Last week Mr John Cheburet was in Rome with us. It was a very nice experience and I’m sure everyone involved in this experiment got a benefit from it.
As you probably remember, John is the winner of the FRI scriptwriting competition on innovation in smallholder agriculture. His script was a story about how Sawdust prolongs the storage life of potatoes. John is a journalist from Kenya and works for The organic farmer. John usually spends his time in contact with farmers around Kenya, collecting ideas and stories.
This time the approach was a bit different. John spent three days meeting with people in Rome, partly at FAO and partly at IFAD. All of them dealing with agriculture but from very different angles. Very different, one from the other: we meet people dealing with Animal health and rinderpest and those working for CountryStat, people dealing with Plant production and potato (the subject of John’s winning script), gender issues, bees pollination and FAO-EU Food facility. And they were many..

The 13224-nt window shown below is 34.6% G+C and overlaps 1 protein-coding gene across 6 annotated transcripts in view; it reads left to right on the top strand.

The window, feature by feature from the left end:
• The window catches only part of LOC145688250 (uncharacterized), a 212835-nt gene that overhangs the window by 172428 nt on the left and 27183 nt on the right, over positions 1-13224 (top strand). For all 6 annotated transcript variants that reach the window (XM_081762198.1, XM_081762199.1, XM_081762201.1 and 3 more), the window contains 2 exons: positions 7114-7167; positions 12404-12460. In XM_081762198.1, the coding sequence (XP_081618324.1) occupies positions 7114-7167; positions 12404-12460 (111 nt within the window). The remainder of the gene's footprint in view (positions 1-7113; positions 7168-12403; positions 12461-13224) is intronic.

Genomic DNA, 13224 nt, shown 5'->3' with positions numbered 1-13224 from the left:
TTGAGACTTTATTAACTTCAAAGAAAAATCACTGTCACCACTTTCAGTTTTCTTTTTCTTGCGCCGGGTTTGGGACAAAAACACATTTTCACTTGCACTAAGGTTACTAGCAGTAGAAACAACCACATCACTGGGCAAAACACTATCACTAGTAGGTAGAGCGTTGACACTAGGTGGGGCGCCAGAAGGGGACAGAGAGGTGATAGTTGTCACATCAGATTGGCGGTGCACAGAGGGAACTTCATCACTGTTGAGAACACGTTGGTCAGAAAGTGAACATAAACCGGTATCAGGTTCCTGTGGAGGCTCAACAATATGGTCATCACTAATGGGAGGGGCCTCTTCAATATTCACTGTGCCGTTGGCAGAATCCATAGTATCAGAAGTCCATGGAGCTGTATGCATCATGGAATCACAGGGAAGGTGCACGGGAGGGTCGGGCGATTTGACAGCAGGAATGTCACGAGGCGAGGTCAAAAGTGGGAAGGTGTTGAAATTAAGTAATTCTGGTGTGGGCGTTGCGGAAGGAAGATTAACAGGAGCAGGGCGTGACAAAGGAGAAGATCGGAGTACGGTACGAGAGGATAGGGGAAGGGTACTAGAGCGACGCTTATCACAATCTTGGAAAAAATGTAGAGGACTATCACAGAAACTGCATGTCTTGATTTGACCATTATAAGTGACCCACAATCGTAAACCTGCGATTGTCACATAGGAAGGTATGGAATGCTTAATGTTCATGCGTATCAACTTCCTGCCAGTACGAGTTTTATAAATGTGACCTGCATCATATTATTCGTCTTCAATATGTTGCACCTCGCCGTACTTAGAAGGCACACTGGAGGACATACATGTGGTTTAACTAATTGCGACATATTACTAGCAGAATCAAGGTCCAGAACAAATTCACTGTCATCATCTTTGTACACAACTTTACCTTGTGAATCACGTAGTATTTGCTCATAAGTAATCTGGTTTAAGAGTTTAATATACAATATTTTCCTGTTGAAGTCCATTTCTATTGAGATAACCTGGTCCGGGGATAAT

The variety of interests was enormous as John interviewed more than 15 people in just one morning and two afternoons. More than 10 hours of sound, as he calls it, were recorded using a fast and simple voice recorder.
The last morning I asked him the miracle: “John” I said, “this afternoon we are going to call everyone back and we need to give a sample of what radio can do for them. We need to show also what contribution they can give to radio. Can you put together a clip to give a perception of what we have been doing the last two days? Some minutes of recording with the essence of what you and these people said during 11 different meetings.”
John just did it.
Wednesday afternoon we were again in the meeting room to learn how radio and development projects can go together. To give the taste of the power of communication. The power of radio, in the days of the Internet. So simple, so powerful.
I think it was a very interesting experiment and would like to have chances to repeat it again, soon.
In conclusion, and above everything else, a very special thanks to John for his energy and enthusiasm.
John Cheburet‘s blog.